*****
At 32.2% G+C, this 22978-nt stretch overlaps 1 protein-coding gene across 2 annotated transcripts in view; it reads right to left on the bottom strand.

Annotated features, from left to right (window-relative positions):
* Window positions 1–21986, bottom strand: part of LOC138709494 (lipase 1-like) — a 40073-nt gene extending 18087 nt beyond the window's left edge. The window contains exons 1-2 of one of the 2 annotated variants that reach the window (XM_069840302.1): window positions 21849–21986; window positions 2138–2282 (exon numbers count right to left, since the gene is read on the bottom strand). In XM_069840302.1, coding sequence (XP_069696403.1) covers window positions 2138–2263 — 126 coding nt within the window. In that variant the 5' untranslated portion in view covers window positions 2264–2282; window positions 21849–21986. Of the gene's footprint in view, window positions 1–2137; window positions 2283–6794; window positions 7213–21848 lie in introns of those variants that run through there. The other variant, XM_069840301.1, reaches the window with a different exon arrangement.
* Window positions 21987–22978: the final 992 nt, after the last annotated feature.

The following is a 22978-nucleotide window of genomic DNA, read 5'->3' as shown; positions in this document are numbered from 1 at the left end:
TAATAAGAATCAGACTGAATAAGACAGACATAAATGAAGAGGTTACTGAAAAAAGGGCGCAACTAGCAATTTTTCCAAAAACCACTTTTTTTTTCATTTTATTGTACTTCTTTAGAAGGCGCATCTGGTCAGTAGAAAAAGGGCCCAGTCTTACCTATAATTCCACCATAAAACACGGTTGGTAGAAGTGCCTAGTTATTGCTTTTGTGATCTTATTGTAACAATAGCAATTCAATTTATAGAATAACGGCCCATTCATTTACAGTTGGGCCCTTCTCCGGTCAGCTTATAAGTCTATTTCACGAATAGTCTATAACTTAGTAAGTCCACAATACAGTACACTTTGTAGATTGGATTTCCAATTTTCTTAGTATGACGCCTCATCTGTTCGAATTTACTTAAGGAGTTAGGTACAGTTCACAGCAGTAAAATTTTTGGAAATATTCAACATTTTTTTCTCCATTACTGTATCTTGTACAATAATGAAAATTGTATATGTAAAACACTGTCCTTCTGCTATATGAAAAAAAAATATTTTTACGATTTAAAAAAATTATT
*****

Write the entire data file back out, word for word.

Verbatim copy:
At 32.2% G+C, this 22978-nt stretch overlaps 1 protein-coding gene across 2 annotated transcripts in view; it reads right to left on the bottom strand.

Annotated features, from left to right (window-relative positions):
* Window positions 1–21986, bottom strand: part of LOC138709494 (lipase 1-like) — a 40073-nt gene extending 18087 nt beyond the window's left edge. The window contains exons 1-2 of one of the 2 annotated variants that reach the window (XM_069840302.1): window positions 21849–21986; window positions 2138–2282 (exon numbers count right to left, since the gene is read on the bottom strand). In XM_069840302.1, coding sequence (XP_069696403.1) covers window positions 2138–2263 — 126 coding nt within the window. In that variant the 5' untranslated portion in view covers window positions 2264–2282; window positions 21849–21986. Of the gene's footprint in view, window positions 1–2137; window positions 2283–6794; window positions 7213–21848 lie in introns of those variants that run through there. The other variant, XM_069840301.1, reaches the window with a different exon arrangement.
* Window positions 21987–22978: the final 992 nt, after the last annotated feature.

The following is a 22978-nucleotide window of genomic DNA, read 5'->3' as shown; positions in this document are numbered from 1 at the left end:
TAATAAGAATCAGACTGAATAAGACAGACATAAATGAAGAGGTTACTGAAAAAAGGGCGCAACTAGCAATTTTTCCAAAAACCACTTTTTTTTTCATTTTATTGTACTTCTTTAGAAGGCGCATCTGGTCAGTAGAAAAAGGGCCCAGTCTTACCTATAATTCCACCATAAAACACGGTTGGTAGAAGTGCCTAGTTATTGCTTTTGTGATCTTATTGTAACAATAGCAATTCAATTTATAGAATAACGGCCCATTCATTTACAGTTGGGCCCTTCTCCGGTCAGCTTATAAGTCTATTTCACGAATAGTCTATAACTTAGTAAGTCCACAATACAGTACACTTTGTAGATTGGATTTCCAATTTTCTTAGTATGACGCCTCATCTGTTCGAATTTACTTAAGGAGTTAGGTACAGTTCACAGCAGTAAAATTTTTGGAAATATTCAACATTTTTTTCTCCATTACTGTATCTTGTACAATAATGAAAATTGTATATGTAAAACACTGTCCTTCTGCTATATGAAAAAAAAATATTTTTACGATTTAAAAAAATTATT